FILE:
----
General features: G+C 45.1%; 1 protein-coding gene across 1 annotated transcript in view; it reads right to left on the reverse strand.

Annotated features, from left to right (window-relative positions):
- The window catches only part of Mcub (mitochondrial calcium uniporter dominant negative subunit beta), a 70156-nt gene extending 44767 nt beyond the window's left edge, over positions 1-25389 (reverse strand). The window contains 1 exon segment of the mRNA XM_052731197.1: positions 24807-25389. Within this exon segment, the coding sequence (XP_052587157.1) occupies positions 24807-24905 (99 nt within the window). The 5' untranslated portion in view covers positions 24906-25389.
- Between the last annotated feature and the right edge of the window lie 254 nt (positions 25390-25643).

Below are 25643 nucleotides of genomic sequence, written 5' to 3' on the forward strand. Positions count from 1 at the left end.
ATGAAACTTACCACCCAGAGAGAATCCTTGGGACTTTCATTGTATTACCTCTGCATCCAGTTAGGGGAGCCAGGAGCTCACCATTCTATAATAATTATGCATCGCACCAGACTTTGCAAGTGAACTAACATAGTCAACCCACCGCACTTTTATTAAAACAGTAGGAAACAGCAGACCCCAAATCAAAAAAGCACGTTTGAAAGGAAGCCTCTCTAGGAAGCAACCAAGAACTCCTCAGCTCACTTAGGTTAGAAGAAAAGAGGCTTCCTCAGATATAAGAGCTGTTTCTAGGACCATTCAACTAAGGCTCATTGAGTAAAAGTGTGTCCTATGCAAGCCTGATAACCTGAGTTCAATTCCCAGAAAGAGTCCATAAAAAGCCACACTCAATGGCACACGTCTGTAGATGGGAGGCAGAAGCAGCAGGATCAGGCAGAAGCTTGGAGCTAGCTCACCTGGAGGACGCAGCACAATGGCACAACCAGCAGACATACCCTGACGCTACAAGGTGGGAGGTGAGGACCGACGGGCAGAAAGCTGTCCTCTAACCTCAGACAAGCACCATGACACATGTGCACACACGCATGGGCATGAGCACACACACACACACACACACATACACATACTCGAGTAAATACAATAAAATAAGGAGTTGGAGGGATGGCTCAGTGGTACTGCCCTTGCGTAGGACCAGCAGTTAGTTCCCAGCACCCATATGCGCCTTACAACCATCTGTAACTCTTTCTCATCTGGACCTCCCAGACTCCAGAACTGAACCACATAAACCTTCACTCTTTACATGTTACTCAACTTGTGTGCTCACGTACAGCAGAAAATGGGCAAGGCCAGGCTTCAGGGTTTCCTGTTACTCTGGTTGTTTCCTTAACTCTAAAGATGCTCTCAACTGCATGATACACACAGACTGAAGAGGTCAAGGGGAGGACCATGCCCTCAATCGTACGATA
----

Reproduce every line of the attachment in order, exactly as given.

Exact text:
General features: G+C 45.1%; 1 protein-coding gene across 1 annotated transcript in view; it reads right to left on the reverse strand.

Annotated features, from left to right (window-relative positions):
- The window catches only part of Mcub (mitochondrial calcium uniporter dominant negative subunit beta), a 70156-nt gene extending 44767 nt beyond the window's left edge, over positions 1-25389 (reverse strand). The window contains 1 exon segment of the mRNA XM_052731197.1: positions 24807-25389. Within this exon segment, the coding sequence (XP_052587157.1) occupies positions 24807-24905 (99 nt within the window). The 5' untranslated portion in view covers positions 24906-25389.
- Between the last annotated feature and the right edge of the window lie 254 nt (positions 25390-25643).

Below are 25643 nucleotides of genomic sequence, written 5' to 3' on the forward strand. Positions count from 1 at the left end.
ATGAAACTTACCACCCAGAGAGAATCCTTGGGACTTTCATTGTATTACCTCTGCATCCAGTTAGGGGAGCCAGGAGCTCACCATTCTATAATAATTATGCATCGCACCAGACTTTGCAAGTGAACTAACATAGTCAACCCACCGCACTTTTATTAAAACAGTAGGAAACAGCAGACCCCAAATCAAAAAAGCACGTTTGAAAGGAAGCCTCTCTAGGAAGCAACCAAGAACTCCTCAGCTCACTTAGGTTAGAAGAAAAGAGGCTTCCTCAGATATAAGAGCTGTTTCTAGGACCATTCAACTAAGGCTCATTGAGTAAAAGTGTGTCCTATGCAAGCCTGATAACCTGAGTTCAATTCCCAGAAAGAGTCCATAAAAAGCCACACTCAATGGCACACGTCTGTAGATGGGAGGCAGAAGCAGCAGGATCAGGCAGAAGCTTGGAGCTAGCTCACCTGGAGGACGCAGCACAATGGCACAACCAGCAGACATACCCTGACGCTACAAGGTGGGAGGTGAGGACCGACGGGCAGAAAGCTGTCCTCTAACCTCAGACAAGCACCATGACACATGTGCACACACGCATGGGCATGAGCACACACACACACACACACACATACACATACTCGAGTAAATACAATAAAATAAGGAGTTGGAGGGATGGCTCAGTGGTACTGCCCTTGCGTAGGACCAGCAGTTAGTTCCCAGCACCCATATGCGCCTTACAACCATCTGTAACTCTTTCTCATCTGGACCTCCCAGACTCCAGAACTGAACCACATAAACCTTCACTCTTTACATGTTACTCAACTTGTGTGCTCACGTACAGCAGAAAATGGGCAAGGCCAGGCTTCAGGGTTTCCTGTTACTCTGGTTGTTTCCTTAACTCTAAAGATGCTCTCAACTGCATGATACACACAGACTGAAGAGGTCAAGGGGAGGACCATGCCCTCAATCGTACGATA